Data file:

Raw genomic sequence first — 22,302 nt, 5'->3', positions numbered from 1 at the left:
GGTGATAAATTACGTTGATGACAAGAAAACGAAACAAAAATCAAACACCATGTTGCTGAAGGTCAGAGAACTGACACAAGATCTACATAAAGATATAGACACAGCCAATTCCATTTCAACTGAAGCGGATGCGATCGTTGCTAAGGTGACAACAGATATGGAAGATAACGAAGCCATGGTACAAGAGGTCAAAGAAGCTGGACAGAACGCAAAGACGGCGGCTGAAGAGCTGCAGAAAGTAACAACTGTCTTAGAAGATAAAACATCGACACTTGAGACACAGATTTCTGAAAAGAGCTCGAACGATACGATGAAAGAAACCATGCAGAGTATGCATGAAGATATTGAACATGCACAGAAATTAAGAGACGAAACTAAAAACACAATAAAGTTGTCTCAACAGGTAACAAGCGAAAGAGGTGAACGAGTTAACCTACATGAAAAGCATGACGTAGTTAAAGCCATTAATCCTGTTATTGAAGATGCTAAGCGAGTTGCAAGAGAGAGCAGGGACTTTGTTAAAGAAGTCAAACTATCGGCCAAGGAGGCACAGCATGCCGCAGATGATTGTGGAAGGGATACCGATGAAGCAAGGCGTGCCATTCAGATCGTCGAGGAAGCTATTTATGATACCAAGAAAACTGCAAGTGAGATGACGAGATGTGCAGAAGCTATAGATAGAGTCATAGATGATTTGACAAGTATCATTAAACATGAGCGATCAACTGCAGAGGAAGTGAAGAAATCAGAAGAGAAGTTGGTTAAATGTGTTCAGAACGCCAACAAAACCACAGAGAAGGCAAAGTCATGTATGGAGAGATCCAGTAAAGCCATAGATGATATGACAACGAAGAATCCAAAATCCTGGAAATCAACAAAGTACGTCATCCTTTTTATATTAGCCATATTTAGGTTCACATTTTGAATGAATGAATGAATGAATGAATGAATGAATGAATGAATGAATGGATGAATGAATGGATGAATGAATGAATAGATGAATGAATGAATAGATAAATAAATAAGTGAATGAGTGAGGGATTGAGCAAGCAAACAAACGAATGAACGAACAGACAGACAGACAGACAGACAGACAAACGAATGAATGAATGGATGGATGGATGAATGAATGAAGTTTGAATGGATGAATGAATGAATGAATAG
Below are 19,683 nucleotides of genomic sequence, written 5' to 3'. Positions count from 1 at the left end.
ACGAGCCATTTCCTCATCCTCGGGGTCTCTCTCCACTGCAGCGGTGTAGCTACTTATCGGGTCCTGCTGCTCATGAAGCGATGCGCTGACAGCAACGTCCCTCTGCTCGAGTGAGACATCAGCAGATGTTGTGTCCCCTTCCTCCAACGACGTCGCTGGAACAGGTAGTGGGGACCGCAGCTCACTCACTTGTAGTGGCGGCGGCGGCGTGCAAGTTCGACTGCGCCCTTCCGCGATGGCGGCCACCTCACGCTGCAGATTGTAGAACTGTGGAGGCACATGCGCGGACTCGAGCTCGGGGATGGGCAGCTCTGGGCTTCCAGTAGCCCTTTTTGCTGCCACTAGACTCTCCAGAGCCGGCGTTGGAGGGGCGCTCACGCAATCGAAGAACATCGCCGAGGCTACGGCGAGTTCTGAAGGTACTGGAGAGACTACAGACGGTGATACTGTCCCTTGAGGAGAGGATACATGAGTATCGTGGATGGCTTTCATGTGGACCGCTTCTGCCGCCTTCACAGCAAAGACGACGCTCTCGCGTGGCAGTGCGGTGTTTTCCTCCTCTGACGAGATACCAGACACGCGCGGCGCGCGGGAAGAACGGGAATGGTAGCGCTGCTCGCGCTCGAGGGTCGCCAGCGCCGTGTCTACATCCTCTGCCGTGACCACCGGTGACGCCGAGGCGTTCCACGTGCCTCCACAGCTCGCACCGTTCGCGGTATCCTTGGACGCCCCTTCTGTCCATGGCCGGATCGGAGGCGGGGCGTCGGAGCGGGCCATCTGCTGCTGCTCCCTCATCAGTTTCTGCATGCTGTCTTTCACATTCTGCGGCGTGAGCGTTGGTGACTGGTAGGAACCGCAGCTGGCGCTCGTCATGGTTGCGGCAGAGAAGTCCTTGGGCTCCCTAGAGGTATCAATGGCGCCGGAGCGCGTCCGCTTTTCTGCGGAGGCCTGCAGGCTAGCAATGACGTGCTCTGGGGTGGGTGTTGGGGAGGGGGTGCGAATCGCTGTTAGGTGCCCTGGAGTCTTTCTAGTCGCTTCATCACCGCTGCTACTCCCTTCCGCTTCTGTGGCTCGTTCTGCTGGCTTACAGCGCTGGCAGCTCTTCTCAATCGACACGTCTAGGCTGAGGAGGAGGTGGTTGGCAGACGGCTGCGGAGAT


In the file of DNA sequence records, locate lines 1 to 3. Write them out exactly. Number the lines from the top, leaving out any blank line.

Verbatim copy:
Raw genomic sequence first — 22,302 nt, 5'->3', positions numbered from 1 at the left:
GGTGATAAATTACGTTGATGACAAGAAAACGAAACAAAAATCAAACACCATGTTGCTGAAGGTCAGAGAACTGACACAAGATCTACATAAAGATATAGACACAGCCAATTCCATTTCAACTGAAGCGGATGCGATCGTTGCTAAGGTGACAACAGATATGGAAGATAACGAAGCCATGGTACAAGAGGTCAAAGAAGCTGGACAGAACGCAAAGACGGCGGCTGAAGAGCTGCAGAAAGTAACAACTGTCTTAGAAGATAAAACATCGACACTTGAGACACAGATTTCTGAAAAGAGCTCGAACGATACGATGAAAGAAACCATGCAGAGTATGCATGAAGATATTGAACATGCACAGAAATTAAGAGACGAAACTAAAAACACAATAAAGTTGTCTCAACAGGTAACAAGCGAAAGAGGTGAACGAGTTAACCTACATGAAAAGCATGACGTAGTTAAAGCCATTAATCCTGTTATTGAAGATGCTAAGCGAGTTGCAAGAGAGAGCAGGGACTTTGTTAAAGAAGTCAAACTATCGGCCAAGGAGGCACAGCATGCCGCAGATGATTGTGGAAGGGATACCGATGAAGCAAGGCGTGCCATTCAGATCGTCGAGGAAGCTATTTATGATACCAAGAAAACTGCAAGTGAGATGACGAGATGTGCAGAAGCTATAGATAGAGTCATAGATGATTTGACAAGTATCATTAAACATGAGCGATCAACTGCAGAGGAAGTGAAGAAATCAGAAGAGAAGTTGGTTAAATGTGTTCAGAACGCCAACAAAACCACAGAGAAGGCAAAGTCATGTATGGAGAGATCCAGTAAAGCCATAGATGATATGACAACGAAGAATCCAAAATCCTGGAAATCAACAAAGTACGTCATCCTTTTTATATTAGCCATATTTAGGTTCACATTTTGAATGAATGAATGAATGAATGAATGAATGAATGAATGAATGAATGGATGAATGAATGGATGAATGAATGAATAGATGAATGAATGAATAGATAAATAAATAAGTGAATGAGTGAGGGATTGAGCAAGCAAACAAACGAATGAACGAACAGACAGACAGACAGACAGACAGACAAACGAATGAATGAATGGATGGATGGATGAATGAATGAAGTTTGAATGGATGAATGAATGAATGAATAG
Below are 19,683 nucleotides of genomic sequence, written 5' to 3'. Positions count from 1 at the left end.